Barclays has agreed to pay 290 million pounds ($451 million) worth penalties to the US and the UK authorities towards settling charges of attempting to manipulating Libor and Euribor rates, the global benchmark rates for lending.
The British banking major would pay penalties of 290 million pounds as part of settlement agreement with the UK's Financial Services Authority and the US Department of Justice.
The entity said it has also entered into a pact with the US Commodity Futures Trading Commission.
Out of the total amount, Barclays would shell out 200 million pounds to CFTC and 59.5 million pounds to FSA.
Striking an apologetic tone, Barclays CEO Bob Diamond said the events events which gave rise to the resolutions relate to past actions which fell well short of the standards.
"I am sorry that some people acted in a manner not consistent with our culture and values," he said in a late night statement on Wednesday.
CFTC in a separate statement said that Barclays had attempted to manipulate and made false reports concerning two global benchmark interest rates -- Libor and Euribor -- on numerous occasion and sometimes on a daily basis between 2005 to 2009.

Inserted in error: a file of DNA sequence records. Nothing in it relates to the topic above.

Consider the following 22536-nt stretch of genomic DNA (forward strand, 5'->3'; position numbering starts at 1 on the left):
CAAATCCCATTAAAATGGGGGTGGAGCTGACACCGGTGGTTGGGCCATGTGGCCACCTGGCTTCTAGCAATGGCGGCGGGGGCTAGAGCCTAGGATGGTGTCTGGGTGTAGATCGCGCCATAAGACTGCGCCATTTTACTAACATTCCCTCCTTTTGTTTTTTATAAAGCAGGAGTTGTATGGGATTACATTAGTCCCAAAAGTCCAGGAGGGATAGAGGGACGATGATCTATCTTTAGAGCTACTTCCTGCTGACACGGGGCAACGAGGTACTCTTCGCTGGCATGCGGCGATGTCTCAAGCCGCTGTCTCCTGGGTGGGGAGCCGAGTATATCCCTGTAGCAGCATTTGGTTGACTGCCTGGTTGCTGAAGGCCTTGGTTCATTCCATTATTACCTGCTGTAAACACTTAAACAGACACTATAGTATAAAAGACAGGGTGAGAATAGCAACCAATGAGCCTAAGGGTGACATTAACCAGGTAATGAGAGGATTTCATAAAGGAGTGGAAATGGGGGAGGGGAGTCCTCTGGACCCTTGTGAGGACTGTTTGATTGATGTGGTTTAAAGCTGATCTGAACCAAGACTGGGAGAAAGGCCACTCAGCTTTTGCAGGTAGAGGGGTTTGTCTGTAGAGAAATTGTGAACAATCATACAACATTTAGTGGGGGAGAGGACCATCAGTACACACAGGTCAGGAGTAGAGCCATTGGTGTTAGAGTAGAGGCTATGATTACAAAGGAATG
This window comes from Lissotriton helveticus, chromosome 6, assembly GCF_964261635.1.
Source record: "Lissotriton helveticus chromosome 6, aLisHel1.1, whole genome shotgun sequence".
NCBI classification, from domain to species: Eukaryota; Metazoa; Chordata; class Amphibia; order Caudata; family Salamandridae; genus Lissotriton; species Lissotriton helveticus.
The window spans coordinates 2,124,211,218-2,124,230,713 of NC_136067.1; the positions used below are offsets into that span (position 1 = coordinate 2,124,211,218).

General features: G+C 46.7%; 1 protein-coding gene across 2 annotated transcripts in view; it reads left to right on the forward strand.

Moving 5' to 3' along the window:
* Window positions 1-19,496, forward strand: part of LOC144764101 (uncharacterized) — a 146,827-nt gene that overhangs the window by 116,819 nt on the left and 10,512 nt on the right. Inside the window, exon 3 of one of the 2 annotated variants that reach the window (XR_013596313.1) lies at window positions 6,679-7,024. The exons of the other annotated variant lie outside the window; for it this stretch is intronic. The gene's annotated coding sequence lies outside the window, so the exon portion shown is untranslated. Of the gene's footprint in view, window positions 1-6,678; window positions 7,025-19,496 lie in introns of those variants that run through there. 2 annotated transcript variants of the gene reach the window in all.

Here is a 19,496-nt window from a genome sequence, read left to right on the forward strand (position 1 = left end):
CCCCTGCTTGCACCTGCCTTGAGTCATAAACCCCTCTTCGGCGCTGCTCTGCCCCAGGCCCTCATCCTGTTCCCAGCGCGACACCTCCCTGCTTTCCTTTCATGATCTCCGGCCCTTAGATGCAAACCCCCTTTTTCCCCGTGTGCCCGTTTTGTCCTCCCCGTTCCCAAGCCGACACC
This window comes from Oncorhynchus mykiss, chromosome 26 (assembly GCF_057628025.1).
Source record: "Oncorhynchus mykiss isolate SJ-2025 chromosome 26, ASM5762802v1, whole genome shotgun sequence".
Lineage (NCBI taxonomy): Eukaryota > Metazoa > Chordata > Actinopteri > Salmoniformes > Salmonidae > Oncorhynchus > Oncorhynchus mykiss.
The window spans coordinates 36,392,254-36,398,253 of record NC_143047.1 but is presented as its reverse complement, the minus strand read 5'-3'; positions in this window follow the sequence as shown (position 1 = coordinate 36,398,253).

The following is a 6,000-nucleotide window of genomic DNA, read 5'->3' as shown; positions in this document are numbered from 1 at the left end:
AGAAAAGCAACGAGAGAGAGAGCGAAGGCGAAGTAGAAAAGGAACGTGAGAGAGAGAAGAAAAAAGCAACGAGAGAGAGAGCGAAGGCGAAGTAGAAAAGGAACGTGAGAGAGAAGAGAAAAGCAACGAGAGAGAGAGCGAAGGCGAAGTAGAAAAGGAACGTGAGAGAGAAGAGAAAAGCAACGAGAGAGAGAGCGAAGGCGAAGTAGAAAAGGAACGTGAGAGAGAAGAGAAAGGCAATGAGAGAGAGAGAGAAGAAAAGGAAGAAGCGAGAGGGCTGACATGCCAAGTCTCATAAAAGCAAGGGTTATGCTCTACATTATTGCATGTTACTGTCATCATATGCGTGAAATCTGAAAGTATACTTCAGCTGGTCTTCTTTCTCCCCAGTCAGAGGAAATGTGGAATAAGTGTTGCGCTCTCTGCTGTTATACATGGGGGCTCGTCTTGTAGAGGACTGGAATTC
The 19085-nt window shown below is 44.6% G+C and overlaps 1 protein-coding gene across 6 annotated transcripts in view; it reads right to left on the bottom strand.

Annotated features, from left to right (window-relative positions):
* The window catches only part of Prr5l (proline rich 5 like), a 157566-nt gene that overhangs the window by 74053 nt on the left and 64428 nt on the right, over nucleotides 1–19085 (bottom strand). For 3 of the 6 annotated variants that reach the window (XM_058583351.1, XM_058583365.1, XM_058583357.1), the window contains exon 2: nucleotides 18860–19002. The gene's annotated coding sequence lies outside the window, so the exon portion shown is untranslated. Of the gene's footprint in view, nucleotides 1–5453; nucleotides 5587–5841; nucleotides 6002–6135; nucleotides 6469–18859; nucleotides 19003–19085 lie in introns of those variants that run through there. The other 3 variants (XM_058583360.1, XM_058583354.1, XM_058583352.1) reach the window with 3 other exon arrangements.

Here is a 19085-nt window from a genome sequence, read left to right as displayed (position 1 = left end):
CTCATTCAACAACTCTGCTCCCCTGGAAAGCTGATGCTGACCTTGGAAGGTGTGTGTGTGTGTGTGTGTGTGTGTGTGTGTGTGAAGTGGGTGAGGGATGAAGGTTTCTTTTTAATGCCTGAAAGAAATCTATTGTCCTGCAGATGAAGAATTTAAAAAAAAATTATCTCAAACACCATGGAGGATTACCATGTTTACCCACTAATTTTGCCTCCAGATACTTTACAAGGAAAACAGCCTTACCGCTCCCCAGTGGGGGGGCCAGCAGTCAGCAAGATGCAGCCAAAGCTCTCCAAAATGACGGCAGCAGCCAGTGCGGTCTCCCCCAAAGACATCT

The regulator pointed out that Barclays' senior management and multiple traders were involved in the matter and that they also coordinated with traders at other banks to make false reports concerning both benchmark interest rates to benefit derivatives trading positions.
The information was used in determining the London interbank offered rate, Libor, and Euribor, which influence many other interest rates.
Libor is based on rate submissions from a relatively small and select panel of major banks, including Barclays, and is calculated and published daily for several different currencies by the British Banker's Association.
Generally, it reflects the cost of borrowing unsecured funds in the London interbank market.
Euribor, also calculated in a similar manner,measures the cost of borrowing in the Economic and Monetary Union of the European Union.
"The American public and our markets rely upon the integrity of benchmark interest rates like Libor and Euribor because they form the basis for hundreds of trillions of dollars of transactions and affect nearly every corner of global economy," CFTC's director of Enforcement David Meister said.
Citing collective responsibility as leaders, Diamond said that he, Chris Lucas, Jerry del Missier and Rich Ricci, would voluntarily forgo any consideration for an annual bonus this year.